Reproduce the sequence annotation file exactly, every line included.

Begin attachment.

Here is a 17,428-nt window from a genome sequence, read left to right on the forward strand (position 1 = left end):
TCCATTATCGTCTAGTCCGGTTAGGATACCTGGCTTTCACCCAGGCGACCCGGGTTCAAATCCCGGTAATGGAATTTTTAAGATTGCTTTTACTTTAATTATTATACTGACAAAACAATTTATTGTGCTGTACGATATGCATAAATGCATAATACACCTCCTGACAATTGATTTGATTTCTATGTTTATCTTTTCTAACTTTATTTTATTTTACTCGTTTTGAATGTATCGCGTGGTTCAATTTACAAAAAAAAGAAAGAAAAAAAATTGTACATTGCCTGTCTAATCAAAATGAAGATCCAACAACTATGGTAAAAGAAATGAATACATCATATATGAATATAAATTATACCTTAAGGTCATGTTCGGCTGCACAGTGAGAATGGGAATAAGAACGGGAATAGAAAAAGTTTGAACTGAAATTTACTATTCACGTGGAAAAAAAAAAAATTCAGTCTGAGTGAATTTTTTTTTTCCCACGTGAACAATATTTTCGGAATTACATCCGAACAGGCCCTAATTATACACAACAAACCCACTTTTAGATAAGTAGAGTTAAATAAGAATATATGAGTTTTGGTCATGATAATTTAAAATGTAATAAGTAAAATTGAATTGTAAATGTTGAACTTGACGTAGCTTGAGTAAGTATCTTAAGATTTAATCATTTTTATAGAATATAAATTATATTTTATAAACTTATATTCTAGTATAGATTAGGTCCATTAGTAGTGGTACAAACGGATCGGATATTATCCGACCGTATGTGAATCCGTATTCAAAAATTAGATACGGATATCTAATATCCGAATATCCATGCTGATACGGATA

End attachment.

Here is a 17,428-nt window from a genome sequence, read left to right on the forward strand (position 1 = left end):
TCCATTATCGTCTAGTCCGGTTAGGATACCTGGCTTTCACCCAGGCGACCCGGGTTCAAATCCCGGTAATGGAATTTTTAAGATTGCTTTTACTTTAATTATTATACTGACAAAACAATTTATTGTGCTGTACGATATGCATAAATGCATAATACACCTCCTGACAATTGATTTGATTTCTATGTTTATCTTTTCTAACTTTATTTTATTTTACTCGTTTTGAATGTATCGCGTGGTTCAATTTACAAAAAAAAGAAAGAAAAAAAATTGTACATTGCCTGTCTAATCAAAATGAAGATCCAACAACTATGGTAAAAGAAATGAATACATCATATATGAATATAAATTATACCTTAAGGTCATGTTCGGCTGCACAGTGAGAATGGGAATAAGAACGGGAATAGAAAAAGTTTGAACTGAAATTTACTATTCACGTGGAAAAAAAAAAAATTCAGTCTGAGTGAATTTTTTTTTTCCCACGTGAACAATATTTTCGGAATTACATCCGAACAGGCCCTAATTATACACAACAAACCCACTTTTAGATAAGTAGAGTTAAATAAGAATATATGAGTTTTGGTCATGATAATTTAAAATGTAATAAGTAAAATTGAATTGTAAATGTTGAACTTGACGTAGCTTGAGTAAGTATCTTAAGATTTAATCATTTTTATAGAATATAAATTATATTTTATAAACTTATATTCTAGTATAGATTAGGTCCATTAGTAGTGGTACAAACGGATCGGATATTATCCGACCGTATGTGAATCCGTATTCAAAAATTAGATACGGATATCTAATATCCGAATATCCATGCTGATACGGATA